If you are an ME/cfs patient with Irritable Bowel Syndrome (IBS) and dysautonomia, do you notice any correlation between your IBS symptoms and your dysautonomia symptoms? A few studies seem to suggest that IBS might be a form of dysautonomia.
Small Intestinal Bacterial Overgrowth (SIBO):
Some ME/cfs patients are diagnosed with Small Intestine Bacterial Overgrowth (SIBO). Although there are treatments, SIBO often returns after each treatment. Could SIBO be related to dysautonomic control of intestinal movement?
Hypermobility or Ehlers-Danlos-Syndrome (hEDS):
One study found that up to 50% of patients with ME/cfs had evidence of joint hypermobility, which may indicate reduced collagen in the joints. What might be the possible relation to Intracranial Hypertension (IH) or Craniocervical Instability (CCI)?
A study found that ME/cfs patients with joint hypermobility had a larger drop in blood flow to the brain on standing than ME/cfs patients without hypermobility. Could this effect be due to reduced collagen surrounding blood vessels?
When collagen is reduced, blood vessels lose their protective outer support. This might make blood vessels liable to being pinched, restricting blood flow and leading to vascular compression syndromes. What are the types of vascular compression syndromes most often seen?
Mast Cell Activation Syndrome (MCAS):
Mast Cell Activation Syndrome (MCAS) is a diagnosis that is increasingly being applied to situations where mast cells are unusually activated. But what might cause this unusual activation in the first place?
Post-Concussion Syndrome (PCS):
A common question that people ask is: “Are there any other conditions that also come with Post-Exertional Malaise (PEM)?” One such condition that seems to be mentioned regularly is Post-Concussion Syndrome (PCS).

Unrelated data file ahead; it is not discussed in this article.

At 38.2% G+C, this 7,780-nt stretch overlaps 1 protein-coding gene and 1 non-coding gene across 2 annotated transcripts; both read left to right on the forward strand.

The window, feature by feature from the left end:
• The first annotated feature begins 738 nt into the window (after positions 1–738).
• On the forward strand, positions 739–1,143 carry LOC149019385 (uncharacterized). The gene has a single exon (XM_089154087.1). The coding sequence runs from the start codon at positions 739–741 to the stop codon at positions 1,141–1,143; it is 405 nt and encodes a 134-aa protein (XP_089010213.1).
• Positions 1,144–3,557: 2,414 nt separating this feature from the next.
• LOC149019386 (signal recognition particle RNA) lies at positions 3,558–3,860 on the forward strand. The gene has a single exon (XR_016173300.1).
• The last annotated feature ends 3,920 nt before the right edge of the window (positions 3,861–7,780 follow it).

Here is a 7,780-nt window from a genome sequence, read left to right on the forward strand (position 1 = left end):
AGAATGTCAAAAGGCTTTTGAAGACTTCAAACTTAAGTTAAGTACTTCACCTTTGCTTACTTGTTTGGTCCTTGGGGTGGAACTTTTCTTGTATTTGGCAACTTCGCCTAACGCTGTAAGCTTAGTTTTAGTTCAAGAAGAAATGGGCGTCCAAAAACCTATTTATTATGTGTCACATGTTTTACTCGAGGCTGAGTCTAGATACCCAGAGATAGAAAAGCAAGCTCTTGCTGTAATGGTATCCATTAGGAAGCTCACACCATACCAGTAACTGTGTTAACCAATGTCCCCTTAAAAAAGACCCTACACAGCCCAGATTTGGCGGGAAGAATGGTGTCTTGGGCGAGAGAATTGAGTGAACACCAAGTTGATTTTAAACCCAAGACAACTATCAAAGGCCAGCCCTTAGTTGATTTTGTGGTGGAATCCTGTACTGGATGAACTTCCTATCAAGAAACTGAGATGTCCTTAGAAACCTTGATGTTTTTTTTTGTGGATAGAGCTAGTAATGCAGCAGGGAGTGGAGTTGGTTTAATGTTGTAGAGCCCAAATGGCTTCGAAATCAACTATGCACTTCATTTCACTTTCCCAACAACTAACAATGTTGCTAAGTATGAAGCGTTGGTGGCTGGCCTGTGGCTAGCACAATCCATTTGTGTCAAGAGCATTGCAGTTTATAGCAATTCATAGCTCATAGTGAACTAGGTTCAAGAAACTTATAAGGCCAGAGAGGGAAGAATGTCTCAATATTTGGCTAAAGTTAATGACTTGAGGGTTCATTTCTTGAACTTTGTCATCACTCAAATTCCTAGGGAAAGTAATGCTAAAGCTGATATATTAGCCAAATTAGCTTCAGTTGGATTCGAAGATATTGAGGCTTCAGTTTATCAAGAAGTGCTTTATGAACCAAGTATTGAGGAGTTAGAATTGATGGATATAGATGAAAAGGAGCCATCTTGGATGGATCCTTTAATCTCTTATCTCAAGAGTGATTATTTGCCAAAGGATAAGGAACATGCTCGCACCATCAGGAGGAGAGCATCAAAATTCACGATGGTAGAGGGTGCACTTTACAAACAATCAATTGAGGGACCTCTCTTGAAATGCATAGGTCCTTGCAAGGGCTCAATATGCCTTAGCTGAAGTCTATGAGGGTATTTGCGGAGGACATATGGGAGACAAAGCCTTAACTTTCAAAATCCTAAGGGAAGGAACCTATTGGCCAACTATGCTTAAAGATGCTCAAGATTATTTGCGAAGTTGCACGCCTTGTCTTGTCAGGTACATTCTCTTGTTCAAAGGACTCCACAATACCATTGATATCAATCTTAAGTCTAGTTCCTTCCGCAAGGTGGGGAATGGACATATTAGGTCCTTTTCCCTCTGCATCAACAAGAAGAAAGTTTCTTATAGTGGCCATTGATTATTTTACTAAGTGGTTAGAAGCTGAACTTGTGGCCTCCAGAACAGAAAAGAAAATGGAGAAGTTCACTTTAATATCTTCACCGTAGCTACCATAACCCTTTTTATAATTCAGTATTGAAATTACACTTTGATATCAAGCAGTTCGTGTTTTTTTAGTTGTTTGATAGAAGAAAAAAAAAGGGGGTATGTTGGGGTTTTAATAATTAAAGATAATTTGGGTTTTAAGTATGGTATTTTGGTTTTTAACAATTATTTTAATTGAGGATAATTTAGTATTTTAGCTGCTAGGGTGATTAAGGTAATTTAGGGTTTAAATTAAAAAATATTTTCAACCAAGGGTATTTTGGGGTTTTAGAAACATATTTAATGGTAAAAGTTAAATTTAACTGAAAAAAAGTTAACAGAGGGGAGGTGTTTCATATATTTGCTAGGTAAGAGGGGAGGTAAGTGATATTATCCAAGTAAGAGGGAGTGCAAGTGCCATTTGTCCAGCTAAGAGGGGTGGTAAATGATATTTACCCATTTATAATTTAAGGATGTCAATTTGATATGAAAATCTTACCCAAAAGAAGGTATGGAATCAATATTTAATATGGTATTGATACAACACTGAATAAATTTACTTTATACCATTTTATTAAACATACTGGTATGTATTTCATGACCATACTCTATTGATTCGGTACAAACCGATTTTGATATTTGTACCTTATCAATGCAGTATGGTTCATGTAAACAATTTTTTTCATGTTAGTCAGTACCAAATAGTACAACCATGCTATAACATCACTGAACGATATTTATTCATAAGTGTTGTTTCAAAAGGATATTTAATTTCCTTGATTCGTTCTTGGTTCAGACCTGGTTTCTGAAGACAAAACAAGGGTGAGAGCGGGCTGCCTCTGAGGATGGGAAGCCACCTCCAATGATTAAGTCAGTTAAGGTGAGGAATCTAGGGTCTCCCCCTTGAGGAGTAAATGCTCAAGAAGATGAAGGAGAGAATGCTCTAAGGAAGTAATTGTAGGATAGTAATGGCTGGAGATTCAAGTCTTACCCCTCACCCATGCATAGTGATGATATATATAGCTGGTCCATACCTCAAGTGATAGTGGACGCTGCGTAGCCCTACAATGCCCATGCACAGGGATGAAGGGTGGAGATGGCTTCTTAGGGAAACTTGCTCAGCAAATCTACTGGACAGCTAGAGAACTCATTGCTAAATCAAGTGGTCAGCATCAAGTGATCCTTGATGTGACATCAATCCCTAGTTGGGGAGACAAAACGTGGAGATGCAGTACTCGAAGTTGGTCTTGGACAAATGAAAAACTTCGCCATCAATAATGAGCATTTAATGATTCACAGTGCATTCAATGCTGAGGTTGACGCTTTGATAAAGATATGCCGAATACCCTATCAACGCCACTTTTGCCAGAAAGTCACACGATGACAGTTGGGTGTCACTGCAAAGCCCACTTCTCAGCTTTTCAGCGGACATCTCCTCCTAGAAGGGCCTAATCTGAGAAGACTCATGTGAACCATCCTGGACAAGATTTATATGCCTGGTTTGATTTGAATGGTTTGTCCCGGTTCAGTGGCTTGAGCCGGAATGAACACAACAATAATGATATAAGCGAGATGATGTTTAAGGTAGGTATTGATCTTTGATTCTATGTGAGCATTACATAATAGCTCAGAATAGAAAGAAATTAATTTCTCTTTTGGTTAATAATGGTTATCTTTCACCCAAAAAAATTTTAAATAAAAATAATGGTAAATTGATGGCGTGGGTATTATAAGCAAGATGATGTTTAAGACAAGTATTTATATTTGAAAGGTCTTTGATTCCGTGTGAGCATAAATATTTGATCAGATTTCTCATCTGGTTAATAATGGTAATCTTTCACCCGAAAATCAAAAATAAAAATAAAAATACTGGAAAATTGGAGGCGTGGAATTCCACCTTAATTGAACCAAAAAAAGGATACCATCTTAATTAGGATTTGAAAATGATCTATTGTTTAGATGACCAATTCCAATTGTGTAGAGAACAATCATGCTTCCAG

Periodic Paralysis is a condition that occasionally has genetic origins, but not always. Paralysis is the main symptom, but since fatigue and muscle pain are also symptoms of Periodic Paralysis, how can you tell if you have Periodic Paralysis?
Exocrine Pancreatic Insufficiency:
Pancreas problems sometimes occur in ME/cfs patients, including low-level pancreatitis and Exocrine Pancreatic Insufficiency (EPI). In EPI the pancreas fails to release enough digestive enzymes, so the intestines have trouble absorbing nutrients from food, leading to other problems due to insufficient nutrients. If EPI is properly diagnosed and treated, could it improve other symptoms?
We all know the stigma of ME/cfs all too well. But ME/cfs is not the only stigmatized neuroimmune illness triggered by infections. Hear the sad story about a boy suffering from PANS (Pediatric Acute-onset Neuropsychiatric Syndrome).
“Functional” Neurological Disorder (FND):
Have you ever been diagnosed with a “Functional Neurological Disorder”? Do you think that diagnosis was correct? Is “Functional Neurological Disorder” just the newest re-branding of old, discredited, psychiatric biases?
Acute Flaccid Paralysis (AFP) is a sudden onset of weakness or paralysis in the limbs that appears to be linked to viruses. Many countries have consistently reported yearly cases of AFP to the World Health Organization for years, but not the United States. What is happening in the United States? Are the cases of AFP being misdiagnosed as “Functional Neurological Disorder”?